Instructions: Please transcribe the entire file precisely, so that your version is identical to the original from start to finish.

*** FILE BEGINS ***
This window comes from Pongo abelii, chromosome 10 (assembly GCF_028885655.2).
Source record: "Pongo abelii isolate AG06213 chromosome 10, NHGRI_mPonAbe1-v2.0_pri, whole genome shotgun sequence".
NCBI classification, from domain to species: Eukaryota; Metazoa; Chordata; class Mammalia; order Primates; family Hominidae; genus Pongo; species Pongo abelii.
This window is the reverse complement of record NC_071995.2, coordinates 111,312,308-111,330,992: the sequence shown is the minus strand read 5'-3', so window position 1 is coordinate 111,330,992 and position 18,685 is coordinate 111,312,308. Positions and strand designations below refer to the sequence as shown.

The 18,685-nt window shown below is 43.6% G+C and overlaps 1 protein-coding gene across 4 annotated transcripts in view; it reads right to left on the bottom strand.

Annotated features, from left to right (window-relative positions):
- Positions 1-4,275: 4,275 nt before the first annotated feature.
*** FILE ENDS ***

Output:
This window comes from Pongo abelii, chromosome 10 (assembly GCF_028885655.2).
Source record: "Pongo abelii isolate AG06213 chromosome 10, NHGRI_mPonAbe1-v2.0_pri, whole genome shotgun sequence".
NCBI classification, from domain to species: Eukaryota; Metazoa; Chordata; class Mammalia; order Primates; family Hominidae; genus Pongo; species Pongo abelii.
This window is the reverse complement of record NC_071995.2, coordinates 111,312,308-111,330,992: the sequence shown is the minus strand read 5'-3', so window position 1 is coordinate 111,330,992 and position 18,685 is coordinate 111,312,308. Positions and strand designations below refer to the sequence as shown.

The 18,685-nt window shown below is 43.6% G+C and overlaps 1 protein-coding gene across 4 annotated transcripts in view; it reads right to left on the bottom strand.

Annotated features, from left to right (window-relative positions):
- Positions 1-4,275: 4,275 nt before the first annotated feature.